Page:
Probation chiefs in stark warning over funding

Rob Preece Crime Correspondent

SAVAGE cuts in public spending will make it harder for Yorkshire’s probation officers to improve on their performance last year, when the number of offenders who returned to a life of crime fell sharply.

Adult reoffending rates dropped by eight per cent across the region during 2009, with two of Yorkshire’s largest cities, Bradford and Sheffield, recording impressive results well beyond Government expectations. Yorkshire was the best-performing region in England and Wales, according to figures published by the Ministry of Justice.

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Probation chiefs say the results prove they can save the taxpayer money by cutting crime – but only if Ministers agree to properly fund frontline services.

The chief executive of South Yorkshire Probation Trust, Roz Brown, said: “Here in South Yorkshire, the reduction in offending is close to 14 per cent, which is one of the best in the country.

“That is reflected in a reduction in crime. If there were only one victim of every crime – and there is usually more than one – we would have 17,000 fewer victims of crime this year than there were last year in South Yorkshire.

“Having 17,000 fewer crimes saves an awful lot of money. What we must do now is identify those offenders who are likely to carry on offending.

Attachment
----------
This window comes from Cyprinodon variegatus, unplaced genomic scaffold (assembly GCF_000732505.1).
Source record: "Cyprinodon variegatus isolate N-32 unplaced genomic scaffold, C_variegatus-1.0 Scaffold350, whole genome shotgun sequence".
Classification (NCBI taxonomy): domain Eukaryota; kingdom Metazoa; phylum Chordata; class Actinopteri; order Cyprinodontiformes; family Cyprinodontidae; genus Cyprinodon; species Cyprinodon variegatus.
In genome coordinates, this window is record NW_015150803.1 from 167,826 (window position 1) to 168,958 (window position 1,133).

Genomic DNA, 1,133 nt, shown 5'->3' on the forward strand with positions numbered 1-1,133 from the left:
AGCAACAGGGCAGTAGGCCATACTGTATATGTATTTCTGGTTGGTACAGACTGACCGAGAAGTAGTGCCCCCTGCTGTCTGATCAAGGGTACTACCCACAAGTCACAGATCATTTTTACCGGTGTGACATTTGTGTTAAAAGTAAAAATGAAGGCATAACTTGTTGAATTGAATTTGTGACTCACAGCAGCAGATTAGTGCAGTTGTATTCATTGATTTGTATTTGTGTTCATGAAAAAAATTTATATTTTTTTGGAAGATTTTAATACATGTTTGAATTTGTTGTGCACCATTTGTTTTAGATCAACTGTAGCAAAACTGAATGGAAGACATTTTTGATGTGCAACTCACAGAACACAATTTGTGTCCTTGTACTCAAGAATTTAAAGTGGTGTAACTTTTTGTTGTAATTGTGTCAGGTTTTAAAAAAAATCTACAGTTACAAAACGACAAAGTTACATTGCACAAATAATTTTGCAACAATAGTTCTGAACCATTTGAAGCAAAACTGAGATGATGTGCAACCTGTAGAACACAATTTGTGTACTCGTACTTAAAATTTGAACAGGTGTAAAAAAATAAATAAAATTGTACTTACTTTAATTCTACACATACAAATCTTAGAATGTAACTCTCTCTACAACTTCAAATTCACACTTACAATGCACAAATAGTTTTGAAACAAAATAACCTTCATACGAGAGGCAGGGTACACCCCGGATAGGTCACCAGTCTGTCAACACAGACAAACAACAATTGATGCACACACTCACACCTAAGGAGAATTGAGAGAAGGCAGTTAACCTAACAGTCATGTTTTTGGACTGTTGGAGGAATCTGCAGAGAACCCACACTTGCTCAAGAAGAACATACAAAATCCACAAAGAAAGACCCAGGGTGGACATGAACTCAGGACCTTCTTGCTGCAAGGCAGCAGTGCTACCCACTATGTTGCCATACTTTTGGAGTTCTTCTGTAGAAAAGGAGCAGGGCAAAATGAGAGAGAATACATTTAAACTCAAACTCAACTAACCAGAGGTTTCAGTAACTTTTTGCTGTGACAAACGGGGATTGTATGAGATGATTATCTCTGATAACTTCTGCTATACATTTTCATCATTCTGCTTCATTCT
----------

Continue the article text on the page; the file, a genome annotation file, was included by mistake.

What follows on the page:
“We have a caseload in the community of about 5,000, but we have identified the four per cent of that caseload who cause the most damage in terms of reoffending.

“If we are facing huge cuts, what I would hope is that the Government would remove the bureaucracy which means we cannot put all our resources into that four per cent.”

The operations director of West Yorkshire Probation Trust, Mark Siddall, said it was targeting the 10 per cent of criminals who were responsible for 60 per cent of all crimes.

“Of the biggest five metropolitan areas in the country, we have consistently achieved the best reoffending rates and we are anxious to preserve that,” he said.

“For that reason I am confident that we are not just going to cut. I am clear that we will want to expand some areas of our business.

“We cannot continue as we are with a 25 per cent cut.”

Justice Secretary Ken Clarke has announced plans to reduce the prison population by making more criminals subject to community orders, and to ask the probation service to work with voluntary organisations and private firms who will be paid by results if they help keep offenders out of jail.

Probation officers in West Yorkshire currently monitor 13,700 cases – a seven per cent rise in workload since June 2009, caused mainly by Crown Court judges’ increased use of community orders.

Mr Siddall said: “The community orders are at least 10 times cheaper than sending someone to prison and they result in far fewer victims of crime – almost half the number.

“The direction of travel proposed by Ken Clarke is absolutely right and there is a lot of research to support it.

“I suppose the ideal scenario is that money is transferred from prisons into community orders so we can shut down prison wings and eventually shut down entire prisons.”